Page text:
My U. alpina x endresii was looking a bit rough and has been in the same container for some years... So I decided to get it repotted. Along the way, I found the plants that were in there seem to be chugging along just fine. (So I ended up repotting one that the LFS had mushed up so much the pot was half empty the other I left.) The best looking plant (on the surface) had the least amount of surprises under the media.
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Wow - it's been almost 3 months since anyone has added to this thread - that's kinda sad.
I know this is premature, but today when I was watering my plants I noticed a stalk starting to emerge from ... (drum roll please) ... U. campbelliana. This plant is growing on treefern and was 'seeded' with a tiny sprig of campby in August of 2012 (which makes it younger than the one that was in last year's NASC auction). The stalk is along the bottom - approx 1/3 from the right.
Here's hoping that it keeps developing.
In addition to this, there is a U. humboldtii stalk that is quite advanced and a possible hybrid stalk just emerging (U. alpina x U. asplundii - although I'm doubtful on this one).
Update Feb 4
U. campbelliana now has 5 stalks emerging - amazing - when it rains it pours (thankfully in a good way this time)
Last edited by RL7836; 02-05-2014 at 10:30 AM.
Ron, you really have the touch with these! Congrats on your continued success.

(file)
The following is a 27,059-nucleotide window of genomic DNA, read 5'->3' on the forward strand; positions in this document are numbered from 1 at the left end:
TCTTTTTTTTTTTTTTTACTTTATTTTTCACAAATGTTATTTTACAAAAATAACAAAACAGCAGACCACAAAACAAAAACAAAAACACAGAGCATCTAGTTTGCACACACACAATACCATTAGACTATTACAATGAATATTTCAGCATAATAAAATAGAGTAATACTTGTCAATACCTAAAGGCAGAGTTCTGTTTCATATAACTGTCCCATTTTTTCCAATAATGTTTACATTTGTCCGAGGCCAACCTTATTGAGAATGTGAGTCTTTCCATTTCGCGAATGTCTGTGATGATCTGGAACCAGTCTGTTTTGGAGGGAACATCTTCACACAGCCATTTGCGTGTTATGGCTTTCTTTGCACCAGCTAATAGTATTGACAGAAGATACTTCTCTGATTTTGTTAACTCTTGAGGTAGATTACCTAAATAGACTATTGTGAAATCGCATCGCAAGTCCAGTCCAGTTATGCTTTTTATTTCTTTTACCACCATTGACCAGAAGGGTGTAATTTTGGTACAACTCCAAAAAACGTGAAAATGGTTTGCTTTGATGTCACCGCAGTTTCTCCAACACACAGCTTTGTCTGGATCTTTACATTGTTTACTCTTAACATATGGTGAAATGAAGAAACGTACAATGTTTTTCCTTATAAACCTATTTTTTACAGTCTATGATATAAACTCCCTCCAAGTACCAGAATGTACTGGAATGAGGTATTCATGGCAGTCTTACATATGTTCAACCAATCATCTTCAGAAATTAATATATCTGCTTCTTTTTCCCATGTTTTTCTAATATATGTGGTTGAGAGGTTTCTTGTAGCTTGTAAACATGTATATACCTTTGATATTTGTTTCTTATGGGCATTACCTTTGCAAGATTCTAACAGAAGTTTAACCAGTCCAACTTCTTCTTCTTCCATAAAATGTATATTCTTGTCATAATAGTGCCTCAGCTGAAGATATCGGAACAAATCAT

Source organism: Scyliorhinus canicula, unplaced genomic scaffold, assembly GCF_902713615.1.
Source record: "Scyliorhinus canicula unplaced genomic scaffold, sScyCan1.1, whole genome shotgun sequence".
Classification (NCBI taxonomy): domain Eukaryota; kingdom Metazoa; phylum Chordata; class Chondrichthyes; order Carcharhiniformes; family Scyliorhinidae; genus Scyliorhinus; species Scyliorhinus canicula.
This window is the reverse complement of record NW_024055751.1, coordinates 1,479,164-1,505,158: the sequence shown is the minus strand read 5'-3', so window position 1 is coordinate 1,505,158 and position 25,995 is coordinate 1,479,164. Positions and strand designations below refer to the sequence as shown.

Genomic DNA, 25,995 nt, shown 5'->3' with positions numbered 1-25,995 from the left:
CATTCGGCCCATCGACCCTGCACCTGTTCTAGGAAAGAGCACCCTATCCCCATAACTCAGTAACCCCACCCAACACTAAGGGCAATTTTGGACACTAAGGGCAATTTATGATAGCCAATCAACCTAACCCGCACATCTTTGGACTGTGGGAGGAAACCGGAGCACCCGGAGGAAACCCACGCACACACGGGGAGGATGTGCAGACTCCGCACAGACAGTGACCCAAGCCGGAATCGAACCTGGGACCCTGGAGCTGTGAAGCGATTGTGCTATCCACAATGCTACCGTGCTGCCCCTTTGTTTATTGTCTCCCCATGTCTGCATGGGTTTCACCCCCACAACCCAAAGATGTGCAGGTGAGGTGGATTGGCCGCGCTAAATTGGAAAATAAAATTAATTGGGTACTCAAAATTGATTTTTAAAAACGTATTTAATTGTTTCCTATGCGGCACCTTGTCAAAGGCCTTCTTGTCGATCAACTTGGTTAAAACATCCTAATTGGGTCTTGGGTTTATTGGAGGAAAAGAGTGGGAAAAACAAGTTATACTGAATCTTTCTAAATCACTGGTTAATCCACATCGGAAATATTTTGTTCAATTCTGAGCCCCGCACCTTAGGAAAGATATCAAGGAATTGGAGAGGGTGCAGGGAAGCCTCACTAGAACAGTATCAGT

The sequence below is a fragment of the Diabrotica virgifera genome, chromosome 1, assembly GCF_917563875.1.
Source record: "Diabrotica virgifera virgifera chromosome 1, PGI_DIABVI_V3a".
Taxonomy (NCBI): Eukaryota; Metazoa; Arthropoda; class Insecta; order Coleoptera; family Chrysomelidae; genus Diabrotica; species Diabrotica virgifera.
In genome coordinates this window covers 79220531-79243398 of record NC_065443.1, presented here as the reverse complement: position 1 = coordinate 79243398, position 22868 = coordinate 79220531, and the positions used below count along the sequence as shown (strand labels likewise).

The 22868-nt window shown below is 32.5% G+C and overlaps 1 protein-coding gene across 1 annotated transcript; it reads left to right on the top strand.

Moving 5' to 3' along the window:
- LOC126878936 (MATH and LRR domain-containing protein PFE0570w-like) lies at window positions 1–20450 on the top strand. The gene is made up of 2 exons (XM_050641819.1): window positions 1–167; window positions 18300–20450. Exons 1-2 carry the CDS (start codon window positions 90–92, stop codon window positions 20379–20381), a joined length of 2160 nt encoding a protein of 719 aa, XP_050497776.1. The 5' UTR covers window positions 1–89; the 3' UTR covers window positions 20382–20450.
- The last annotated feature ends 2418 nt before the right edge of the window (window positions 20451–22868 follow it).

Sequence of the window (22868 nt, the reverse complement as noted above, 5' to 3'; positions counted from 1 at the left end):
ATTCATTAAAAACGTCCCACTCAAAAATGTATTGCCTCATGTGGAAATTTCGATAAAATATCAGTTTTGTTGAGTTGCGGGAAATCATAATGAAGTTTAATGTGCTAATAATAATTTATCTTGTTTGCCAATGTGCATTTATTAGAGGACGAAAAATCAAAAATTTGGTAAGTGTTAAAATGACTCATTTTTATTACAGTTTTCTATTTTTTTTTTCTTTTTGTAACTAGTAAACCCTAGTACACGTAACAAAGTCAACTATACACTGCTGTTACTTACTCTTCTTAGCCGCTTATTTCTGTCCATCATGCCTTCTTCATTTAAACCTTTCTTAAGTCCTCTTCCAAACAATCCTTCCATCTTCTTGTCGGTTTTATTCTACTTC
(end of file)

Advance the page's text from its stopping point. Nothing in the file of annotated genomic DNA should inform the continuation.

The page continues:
Your Campy is looking good Ron and good luck with the flower
My Campy on a sponge is spreading quite fast, with it putting out runners to explore new places:
One of the leaves has developed under water:
Nice results mobile. I was about to buy some of those high tech slabs, but a few sponges are an easier resource for me. What else do you grow on them?
Last edited by Jcal; 01-18-2014 at 02:49 PM.
I don't grow anything else on sponges. It was just a experiment I carried out with my Campy and it has turned out good. Maybe plants that likes similar moisture levels would be ok too. There is a moisture gradient up the sponge, so the plant can find the level it prefers. I've found that the campy prefers the wetter end, though the runners in the second picture are from higher up. If one wanted even moisture then the sponge could be place horizontally in a dish of water.
Your campby has amazing vigor. When you showed pics growing inside the little container (iirc), I figured it was an aberration - but even on the sponge, there are loads of little leaves shooting out everywhere! You don't fertilize do you?
I just got some Utricularia humboldtii and some of the bladders are huge! I know most people already know that but I still wanted to share some pictures, since there aren't that many. The bladders easily beat the ones on the aquatics I grow. I wonder if the plant actually catches prey that are that big. Granted, not all of them are that large but the ones that are I just think are amazing.